Southern Rhodesia, uniquely among British colonies, was represented in London by a High Commission from 1923, while the British government was represented by a High Commission in Salisbury from 1951. Following the Unilateral Declaration of Independence in 1965, when the British High Commissioner was withdrawn and the Rhodesian High Commissioner requested to leave London, both High Commissions were downgraded to residual missions before being closed down in 1970.
The self-governing colony also established a High Commission in Pretoria, following the decision of the then Union of South Africa to establish one in Salisbury, which, after South Africa's withdrawal from the Commonwealth in 1961, was renamed the "South African Diplomatic Mission" with the High Commissioner becoming the "Accredited Diplomatic Representative". Southern Rhodesia, which briefly became part of the Federation of Rhodesia and Nyasaland, was also able to establish its own consulate in Lourenço Marques (now Maputo) in Mozambique. In addition, it also had a "Minister for Rhodesian Affairs" in Washington, DC operating under the aegis of the British Embassy, as well representatives in Tokyo and Bonn.
During 1965, the government of Rhodesia, as the colony now called itself, made moves to establish a mission in Lisbon separate from the British Embassy, with its own accredited representative, prompting protests from the British government, which was determined that the representative, Harry Reedman, should be a nominal member of the British Ambassador's staff. For their part, the Portuguese authorities sought a compromise whereby they would accept Reedman as an independent representative but deny him diplomatic status.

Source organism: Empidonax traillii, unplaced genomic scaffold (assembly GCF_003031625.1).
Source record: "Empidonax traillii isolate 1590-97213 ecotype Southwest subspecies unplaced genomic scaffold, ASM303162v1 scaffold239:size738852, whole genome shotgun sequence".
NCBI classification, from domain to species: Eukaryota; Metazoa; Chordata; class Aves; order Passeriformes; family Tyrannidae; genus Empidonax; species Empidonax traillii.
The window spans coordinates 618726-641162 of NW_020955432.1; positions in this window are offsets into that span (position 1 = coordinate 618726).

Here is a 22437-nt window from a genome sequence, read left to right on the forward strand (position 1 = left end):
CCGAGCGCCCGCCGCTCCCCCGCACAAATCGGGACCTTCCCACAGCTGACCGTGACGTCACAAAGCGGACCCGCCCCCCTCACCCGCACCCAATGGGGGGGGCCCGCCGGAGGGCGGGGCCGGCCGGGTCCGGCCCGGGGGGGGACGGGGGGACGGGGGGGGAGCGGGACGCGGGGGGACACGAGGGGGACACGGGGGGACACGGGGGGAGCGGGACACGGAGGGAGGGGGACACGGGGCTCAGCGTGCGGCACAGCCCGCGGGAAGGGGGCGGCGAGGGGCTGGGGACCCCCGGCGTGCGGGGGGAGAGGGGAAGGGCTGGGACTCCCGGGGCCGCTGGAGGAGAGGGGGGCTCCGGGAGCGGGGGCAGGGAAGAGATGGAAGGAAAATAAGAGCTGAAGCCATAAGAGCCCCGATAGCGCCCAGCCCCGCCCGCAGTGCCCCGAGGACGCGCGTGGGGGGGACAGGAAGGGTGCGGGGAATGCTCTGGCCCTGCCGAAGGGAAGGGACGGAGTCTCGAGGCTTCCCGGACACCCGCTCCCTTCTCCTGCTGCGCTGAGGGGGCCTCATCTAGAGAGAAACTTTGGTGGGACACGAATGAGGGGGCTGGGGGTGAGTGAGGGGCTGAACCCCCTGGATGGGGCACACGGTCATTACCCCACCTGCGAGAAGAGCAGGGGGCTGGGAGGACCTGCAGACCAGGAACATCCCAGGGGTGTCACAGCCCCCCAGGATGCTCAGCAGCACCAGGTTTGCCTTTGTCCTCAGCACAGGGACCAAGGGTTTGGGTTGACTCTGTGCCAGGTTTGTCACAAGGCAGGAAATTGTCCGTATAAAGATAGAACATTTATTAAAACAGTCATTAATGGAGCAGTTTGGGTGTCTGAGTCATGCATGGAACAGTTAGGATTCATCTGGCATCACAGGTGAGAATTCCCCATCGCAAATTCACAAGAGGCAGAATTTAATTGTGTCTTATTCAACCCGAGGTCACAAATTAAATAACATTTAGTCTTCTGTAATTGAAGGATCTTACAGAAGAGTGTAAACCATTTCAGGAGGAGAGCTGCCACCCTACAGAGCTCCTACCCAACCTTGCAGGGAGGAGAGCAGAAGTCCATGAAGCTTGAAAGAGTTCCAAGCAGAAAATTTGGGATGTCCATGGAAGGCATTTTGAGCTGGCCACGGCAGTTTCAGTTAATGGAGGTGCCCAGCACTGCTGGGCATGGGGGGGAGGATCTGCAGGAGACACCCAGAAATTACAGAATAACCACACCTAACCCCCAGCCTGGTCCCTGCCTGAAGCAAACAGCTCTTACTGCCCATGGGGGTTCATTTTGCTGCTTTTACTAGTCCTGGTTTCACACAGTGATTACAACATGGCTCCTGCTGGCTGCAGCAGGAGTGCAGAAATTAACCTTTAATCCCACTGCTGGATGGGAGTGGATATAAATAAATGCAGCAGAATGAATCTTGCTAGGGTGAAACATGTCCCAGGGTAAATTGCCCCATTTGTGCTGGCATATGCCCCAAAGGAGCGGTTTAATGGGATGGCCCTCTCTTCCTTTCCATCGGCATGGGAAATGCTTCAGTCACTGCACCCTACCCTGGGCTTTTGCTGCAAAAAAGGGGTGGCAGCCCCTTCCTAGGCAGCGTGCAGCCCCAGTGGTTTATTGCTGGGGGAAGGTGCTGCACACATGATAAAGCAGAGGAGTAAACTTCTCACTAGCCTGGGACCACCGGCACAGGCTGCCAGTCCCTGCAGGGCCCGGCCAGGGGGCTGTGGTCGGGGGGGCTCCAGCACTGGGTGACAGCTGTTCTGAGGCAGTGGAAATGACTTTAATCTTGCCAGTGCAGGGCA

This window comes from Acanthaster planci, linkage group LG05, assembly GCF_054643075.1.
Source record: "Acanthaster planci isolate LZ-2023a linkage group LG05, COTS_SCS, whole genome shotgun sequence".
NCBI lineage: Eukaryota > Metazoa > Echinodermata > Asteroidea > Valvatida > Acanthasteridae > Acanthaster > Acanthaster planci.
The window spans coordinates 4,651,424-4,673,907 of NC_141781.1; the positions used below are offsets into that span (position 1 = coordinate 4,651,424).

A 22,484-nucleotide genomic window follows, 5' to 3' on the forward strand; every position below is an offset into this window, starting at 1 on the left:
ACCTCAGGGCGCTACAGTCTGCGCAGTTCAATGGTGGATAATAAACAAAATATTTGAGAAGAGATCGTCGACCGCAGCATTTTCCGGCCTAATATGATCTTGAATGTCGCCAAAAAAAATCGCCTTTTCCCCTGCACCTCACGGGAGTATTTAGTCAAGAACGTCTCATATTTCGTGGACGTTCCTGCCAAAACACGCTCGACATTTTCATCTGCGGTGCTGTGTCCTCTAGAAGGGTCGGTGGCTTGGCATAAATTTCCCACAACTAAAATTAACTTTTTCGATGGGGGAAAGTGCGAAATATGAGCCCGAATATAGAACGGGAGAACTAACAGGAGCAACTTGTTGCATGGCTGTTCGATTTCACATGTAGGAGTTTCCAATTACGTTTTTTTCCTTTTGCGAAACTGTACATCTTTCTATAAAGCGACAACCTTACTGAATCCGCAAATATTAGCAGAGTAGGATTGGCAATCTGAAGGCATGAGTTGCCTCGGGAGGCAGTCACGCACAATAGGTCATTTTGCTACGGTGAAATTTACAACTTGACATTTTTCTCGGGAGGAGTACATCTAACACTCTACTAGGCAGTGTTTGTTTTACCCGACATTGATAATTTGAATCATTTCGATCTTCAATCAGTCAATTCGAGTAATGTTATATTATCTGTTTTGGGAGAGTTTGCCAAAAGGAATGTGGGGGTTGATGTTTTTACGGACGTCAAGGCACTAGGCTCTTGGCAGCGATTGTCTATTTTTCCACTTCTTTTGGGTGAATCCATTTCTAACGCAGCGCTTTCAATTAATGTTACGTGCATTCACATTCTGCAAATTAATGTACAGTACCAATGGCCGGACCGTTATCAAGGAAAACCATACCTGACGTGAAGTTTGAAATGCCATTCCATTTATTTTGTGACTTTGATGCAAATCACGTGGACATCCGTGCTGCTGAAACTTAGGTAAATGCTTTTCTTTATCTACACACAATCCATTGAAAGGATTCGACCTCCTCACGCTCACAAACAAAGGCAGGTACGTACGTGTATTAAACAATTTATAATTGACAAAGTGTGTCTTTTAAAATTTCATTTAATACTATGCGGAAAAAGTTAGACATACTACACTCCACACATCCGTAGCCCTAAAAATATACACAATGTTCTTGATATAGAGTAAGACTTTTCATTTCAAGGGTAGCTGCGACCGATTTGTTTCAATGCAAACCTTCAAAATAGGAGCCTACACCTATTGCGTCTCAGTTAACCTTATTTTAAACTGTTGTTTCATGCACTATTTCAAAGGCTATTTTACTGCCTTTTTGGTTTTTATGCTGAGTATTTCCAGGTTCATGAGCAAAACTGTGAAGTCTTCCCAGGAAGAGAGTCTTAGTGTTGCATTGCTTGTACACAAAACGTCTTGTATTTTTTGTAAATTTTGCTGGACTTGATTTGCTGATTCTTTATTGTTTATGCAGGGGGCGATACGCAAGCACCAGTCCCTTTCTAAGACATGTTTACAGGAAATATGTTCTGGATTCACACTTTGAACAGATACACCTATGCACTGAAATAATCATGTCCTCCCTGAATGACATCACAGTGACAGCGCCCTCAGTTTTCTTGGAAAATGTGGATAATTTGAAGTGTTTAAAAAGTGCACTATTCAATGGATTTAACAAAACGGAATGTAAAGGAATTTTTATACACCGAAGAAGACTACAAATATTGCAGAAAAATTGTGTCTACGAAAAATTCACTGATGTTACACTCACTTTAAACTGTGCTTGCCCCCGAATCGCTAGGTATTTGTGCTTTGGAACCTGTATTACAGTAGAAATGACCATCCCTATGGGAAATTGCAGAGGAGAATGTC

South Africa and neighbouring countriesEdit
Under apartheid, South Africa maintained trade missions in neighbouring countries, with which it did not have diplomatic relations, such as Zimbabwe, where, following the country's independence, the "South African Diplomatic Mission" in Salisbury (now Harare) was closed. A trade mission was also established in Maputo, Mozambique, in 1984, nine years after the South African consulate was closed following independence in 1975.
South Korea and ChinaEdit
Prior to the establishment of full diplomatic relations in 1992, South Korea and the People's Republic of China established trade offices in Beijing and Seoul, under the auspices of the China Council for the Promotion of International Trade, and KOTRA, the Korea Trade Promotion Corporation respectively. The South Korean office in Beijing was established in January 1991, while the Chinese office was established in April of that year.
South Africa and ChinaEdit
Prior to the establishment of full diplomatic relations in 1998, South Africa and the People's Republic of China established "cultural centres" in Beijing and Pretoria, known as the South African Centre for Chinese Studies and the Chinese Centre for South African Studies respectively. Although the Centres, each headed by a Director, did not use diplomatic titles, national flags, or coats of arms, their staff used diplomatic passports and were issued with diplomatic identity documents, while their vehicles had diplomatic number plates. They also performed visa and consular services.